Dine-In Shutdown Crippling Texas Restaurants, Survey Finds

More than half the owners surveyed say it will take them at least nine months to recover, even if allowed to reopen May 1.

Chris Shepherd, a James Beard award-winning chef who owns four restaurants in Houston, seasons short ribs at his Georgia James restaurant. For Shepherd, it’s been “an all-out hustle” to survive after local officials limited restaurants to takeout and delivery, a business environment that has become the temporary new normal for most eateries across the U.S. during the coronavirus outbreak.


To embed this piece of audio in your site, please use this code:

<iframe src="" style="height: 115px; width: 100%;"></iframe>

On Monday, Governor Abbott is expected to announce the next phase of reopening the Texas economy. But Texas restaurant owners say it will take them months to recover from the shutdown, if ever.

For weeks, restaurants have been operating with just takeout and delivery services. And now a new survey by the University of Houston's Hobby School of Public Affairs and the Texas Restaurant Association shows that even with the economy reopening, the damage has already been done.

More than half the owners surveyed said it would take them nine months or more to recover, even if they're allowed to open their doors on May 1. Three percent said they don't ever expect to recover.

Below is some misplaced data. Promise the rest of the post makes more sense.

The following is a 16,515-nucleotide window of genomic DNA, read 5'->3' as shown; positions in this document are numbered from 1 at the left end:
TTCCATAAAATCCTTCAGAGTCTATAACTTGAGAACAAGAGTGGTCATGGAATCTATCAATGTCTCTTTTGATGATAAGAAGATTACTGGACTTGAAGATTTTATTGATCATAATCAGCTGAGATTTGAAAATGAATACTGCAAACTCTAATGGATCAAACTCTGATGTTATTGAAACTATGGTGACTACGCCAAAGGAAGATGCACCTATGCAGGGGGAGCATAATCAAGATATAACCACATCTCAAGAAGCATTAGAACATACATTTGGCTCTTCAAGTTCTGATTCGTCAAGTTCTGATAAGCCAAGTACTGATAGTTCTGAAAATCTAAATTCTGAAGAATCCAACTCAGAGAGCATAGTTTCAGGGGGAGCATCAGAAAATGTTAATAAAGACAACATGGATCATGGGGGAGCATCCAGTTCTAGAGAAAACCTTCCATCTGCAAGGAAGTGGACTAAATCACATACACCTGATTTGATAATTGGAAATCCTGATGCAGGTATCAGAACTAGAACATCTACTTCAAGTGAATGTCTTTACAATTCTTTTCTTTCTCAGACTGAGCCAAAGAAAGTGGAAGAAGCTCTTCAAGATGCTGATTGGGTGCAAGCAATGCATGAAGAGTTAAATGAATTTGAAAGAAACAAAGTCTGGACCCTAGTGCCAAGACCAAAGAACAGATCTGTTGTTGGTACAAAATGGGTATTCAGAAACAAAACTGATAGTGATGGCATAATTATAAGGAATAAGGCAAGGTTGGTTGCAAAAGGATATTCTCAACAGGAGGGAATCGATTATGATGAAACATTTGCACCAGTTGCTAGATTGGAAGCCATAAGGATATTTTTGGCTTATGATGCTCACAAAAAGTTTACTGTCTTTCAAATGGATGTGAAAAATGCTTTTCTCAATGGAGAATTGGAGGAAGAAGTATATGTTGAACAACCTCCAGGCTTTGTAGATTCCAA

Eighty percent of owners said they had laid off at least some workers, while 86 percent said they'd cut workers' hours.

The damage has rippled out to food suppliers and other vendors for restaurants. Thirty-eight percent of restaurants report they skipped paying rent in April, while another 30 percent paid less than the amount due.

Read the results of the survey below.

Subscribe to Today in Houston

Fill out the form below to subscribe our new daily editorial newsletter from the HPM Newsroom.

* required

Andrew Schneider

Andrew Schneider

Politics and Government Reporter

Andrew heads Houston Public Media's coverage of national, state, and local elections. He also reports on major policy issues before the Texas Legislature and county and city governments across Greater Houston. Before taking up his current post, Andrew spent five years as Houston Public Media's business reporter, covering the oil...

More Information